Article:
JULIE Lynn Evans has been a child psychotherapist in Britain for 25 years, working in hospitals, schools and with families, and she says she has never been so busy.
“In the 1990s, I would have had one or two attempted suicides a year – mainly teenaged girls taking overdoses, the things that don’t get reported. Now, I could have as many as four a month.”
And it’s not, she notes, simply a question of her reputation as a practitioner and a writer drawing so many people to the door of her consulting rooms in west London.
“If I try to refer people on, everyone else is choc-a-bloc too. We are all saying the same thing. There has been an explosion in numbers in mental health problems among youngsters.”
Official figures confirm the picture she paints, with emergency admissions to child psychiatric wards doubling in four years, and those young adults hospitalised for selfharm up by 70% in a decade.
“Something is clearly happening,” she says, “because I am seeing the evidence in the numbers of depressive, anorexic, cutting children who come to see me. And it always has something to do with the computer, the internet and the smartphone.”
Issues such as cyber-bullying are, of course, nothing new, and schools now all strive to develop robust policies to tackle them, but Evans’ target is both more precise and more general.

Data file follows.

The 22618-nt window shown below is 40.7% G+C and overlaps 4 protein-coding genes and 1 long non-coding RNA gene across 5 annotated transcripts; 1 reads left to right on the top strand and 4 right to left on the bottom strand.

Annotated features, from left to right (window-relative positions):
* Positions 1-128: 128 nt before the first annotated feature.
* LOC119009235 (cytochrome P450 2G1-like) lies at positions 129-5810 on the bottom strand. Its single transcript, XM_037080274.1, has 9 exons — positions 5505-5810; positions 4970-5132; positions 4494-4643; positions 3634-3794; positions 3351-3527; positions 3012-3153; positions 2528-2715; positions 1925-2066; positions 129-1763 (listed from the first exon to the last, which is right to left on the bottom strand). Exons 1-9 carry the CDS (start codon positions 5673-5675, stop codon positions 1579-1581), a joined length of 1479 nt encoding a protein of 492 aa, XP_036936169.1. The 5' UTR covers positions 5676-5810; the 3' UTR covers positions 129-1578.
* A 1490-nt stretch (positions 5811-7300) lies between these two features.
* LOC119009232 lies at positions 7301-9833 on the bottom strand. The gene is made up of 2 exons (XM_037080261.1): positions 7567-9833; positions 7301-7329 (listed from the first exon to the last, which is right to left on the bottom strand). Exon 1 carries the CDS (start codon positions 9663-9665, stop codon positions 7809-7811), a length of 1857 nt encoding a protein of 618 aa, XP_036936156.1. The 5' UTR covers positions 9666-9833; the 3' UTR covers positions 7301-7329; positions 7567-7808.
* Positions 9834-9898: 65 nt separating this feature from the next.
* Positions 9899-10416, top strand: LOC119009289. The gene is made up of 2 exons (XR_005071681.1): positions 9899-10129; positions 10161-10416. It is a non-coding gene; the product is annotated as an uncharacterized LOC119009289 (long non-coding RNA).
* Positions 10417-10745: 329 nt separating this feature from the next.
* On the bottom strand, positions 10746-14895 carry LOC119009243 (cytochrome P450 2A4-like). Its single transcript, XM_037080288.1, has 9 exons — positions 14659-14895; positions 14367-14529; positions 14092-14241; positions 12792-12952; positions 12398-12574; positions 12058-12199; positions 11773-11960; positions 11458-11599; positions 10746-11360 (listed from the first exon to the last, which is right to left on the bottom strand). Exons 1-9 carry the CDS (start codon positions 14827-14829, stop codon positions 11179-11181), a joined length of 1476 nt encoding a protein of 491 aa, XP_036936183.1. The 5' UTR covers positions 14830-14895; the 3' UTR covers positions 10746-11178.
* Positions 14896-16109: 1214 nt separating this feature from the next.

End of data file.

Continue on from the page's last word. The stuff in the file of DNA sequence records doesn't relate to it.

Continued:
She is pointing a finger of accusation at the smartphones – “pocket rockets” as she calls them – which are now routinely in the hands of more than 80% of secondary school age children.
Their arrival has been, she notes, a key change since 2010.
“It’s a simplistic view, but I think it is the ubiquity of broadband and smartphones that has changed the pace and the power and the drama of mental illness in young people.
“There are difficult chat rooms, self-harming websites, anorexia websites, pornography, and a whole invisible world of dark places.”
Mums and dads who allow young teenagers to have smartphones – and she wouldn’t say yes until they were 14 – must take a more active role in policing the use of them, she says, however unpopular it will make them with their offspring.
“Children should have privacy within their own rooms and in their diaries, and I think they should have the internet, but I don’t think they should have both, certainly not until they have proved they are completely safe and reliable.”
So, check their browser history, look at their Facebook, Instagram, and then discuss it with them.
“I’m not talking about paedophiles preying on them. I’m talking about anorexia sites and sites where they will be bullied.”
That is where the damage is being done to their mental health, she argues.
Her strong advice to parents is to limit access.
“Use it like parents used to use TV with their children. ‘You can watch this but you can’t watch that.’
“We need that kind of discipline.”
Evans is keen to point out this isn’t happening to all children, and there are other potential causes for the current crisis – “results-driven school programmes”, busy parents and the recession are three she quotes, not to mention “organic” mental health such as schizophrenia.
– The Telegraph